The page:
|Posted by Doug Jeffreys on July 26, 2015 at 3:05 PM||comments (0)|
There has been much discussion among pro-Second Amendment gun activists and pro-gun control activists, and I’d like to throw my two cents worth in.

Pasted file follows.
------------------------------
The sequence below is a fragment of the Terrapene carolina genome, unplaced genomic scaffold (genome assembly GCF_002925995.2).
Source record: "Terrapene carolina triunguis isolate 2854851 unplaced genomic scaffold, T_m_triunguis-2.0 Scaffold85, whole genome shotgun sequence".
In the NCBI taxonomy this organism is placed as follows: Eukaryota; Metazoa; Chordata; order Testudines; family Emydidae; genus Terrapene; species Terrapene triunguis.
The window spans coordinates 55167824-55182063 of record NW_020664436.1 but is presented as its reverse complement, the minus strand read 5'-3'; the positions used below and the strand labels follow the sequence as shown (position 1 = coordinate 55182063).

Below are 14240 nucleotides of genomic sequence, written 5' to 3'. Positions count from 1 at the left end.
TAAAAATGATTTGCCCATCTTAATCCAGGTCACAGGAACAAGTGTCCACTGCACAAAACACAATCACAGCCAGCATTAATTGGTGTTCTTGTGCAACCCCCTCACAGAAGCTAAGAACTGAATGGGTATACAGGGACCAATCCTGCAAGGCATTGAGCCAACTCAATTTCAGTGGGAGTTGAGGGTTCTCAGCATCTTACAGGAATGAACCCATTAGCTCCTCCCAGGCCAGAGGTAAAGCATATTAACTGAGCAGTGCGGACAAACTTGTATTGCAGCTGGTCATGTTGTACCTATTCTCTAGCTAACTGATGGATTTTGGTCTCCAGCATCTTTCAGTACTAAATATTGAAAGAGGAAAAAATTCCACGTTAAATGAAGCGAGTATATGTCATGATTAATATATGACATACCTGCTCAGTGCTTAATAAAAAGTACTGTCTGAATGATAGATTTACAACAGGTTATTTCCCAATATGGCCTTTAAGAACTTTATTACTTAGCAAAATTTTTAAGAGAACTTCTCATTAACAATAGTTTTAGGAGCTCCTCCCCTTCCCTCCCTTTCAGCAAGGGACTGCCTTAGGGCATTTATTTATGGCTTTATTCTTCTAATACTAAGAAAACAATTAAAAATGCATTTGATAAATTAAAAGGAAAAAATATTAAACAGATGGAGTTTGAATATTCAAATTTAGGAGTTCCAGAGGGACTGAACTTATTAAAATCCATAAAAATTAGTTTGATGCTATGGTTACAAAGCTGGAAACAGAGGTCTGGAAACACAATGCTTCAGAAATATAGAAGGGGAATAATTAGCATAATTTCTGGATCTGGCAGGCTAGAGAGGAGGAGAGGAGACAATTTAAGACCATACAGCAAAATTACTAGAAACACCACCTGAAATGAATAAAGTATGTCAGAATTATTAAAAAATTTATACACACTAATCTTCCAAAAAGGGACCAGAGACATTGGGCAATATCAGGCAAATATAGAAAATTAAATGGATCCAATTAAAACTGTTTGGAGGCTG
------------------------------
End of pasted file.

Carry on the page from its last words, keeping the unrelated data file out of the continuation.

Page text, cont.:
First, let me say I am a fervent supporter of the Second Amendment and a CCW permit holder for over 30 years. That being said, here is a quote from just one of the articles I’ve read: (Source - http://www.foxnews.com/politics/2015/07/20/obama-looks-to-ban-social-security-recipients-from-owning-guns/) "The Obama administration wants to keep people collecting Social Security benefits from owning guns if it is determined they are unable to manage their own affairs, the Los Angeles Times reported”. I have a hard time objecting to the restrictions being alleged. Let me explain why. My father was also a lifelong hunter, outdoorsman and a CCW holder his entire adult life. I watched and helped to care for him as Alzheimer's ravaged his mind in his final year of life. At one point, one of my brothers found him trying to open the slide on one of his semi-automatic handguns with a screwdriver....He had completely forgot how to use the slide release. The next day I removed all the guns from the house. In his final month he had gotten so bad he needed to be put in a hospice. I visited him a day before he passed, he had no idea who I was. It added another crack into my already broken heart. Now, imagine if we’d kept him home, had not removed the guns from the house and I had walked into his room. He would not have recognized me and reacted (very rightly in his mind) by picking up a gun and shooting the “stranger” walking into his room. From my understanding and personal experience, this rule is not necessarily a bad thing. I also work with people suffering from developmental and intellectual disabilities as well as a variety of mental illnesses and quite frankly, most of these folks can barely be trusted with a Spork. What I believe I am seeing is a knee-jerk reaction on both sides of the “gun” argument. Everyone needs to step back, take a deep breath and do a little more research into this subject. Here is another quote: (Source - http://www.latimes.com/nation/politics/la-na-gun-law-20150718-story.html#page=1) "Someone can be incapable of managing their funds but not be dangerous, violent or unsafe," said Dr. Marc Rosen, a Yale psychiatrist who has studied how veterans with mental health problems manage their money. "They are very different determinations." I believe all reasonably intelligent adults understand the difference between physical disabilities that may require the need for a “Representative Payee” and intellectual and/or mental disabilities that not only prohibit one from handling finances but also prohibit one from making any cognitive decisions that also requires the services of a “Representative Payee”. As long as there is also a comprehensive appeals process to handle the inevitable bureaucratic screw-ups, such as those in the Veterans Administration, this is geared toward keeping dangerous weapons away from those with diminished mental capacity, not all senior citizens nor those on SSI or SSDI for physical disabilities.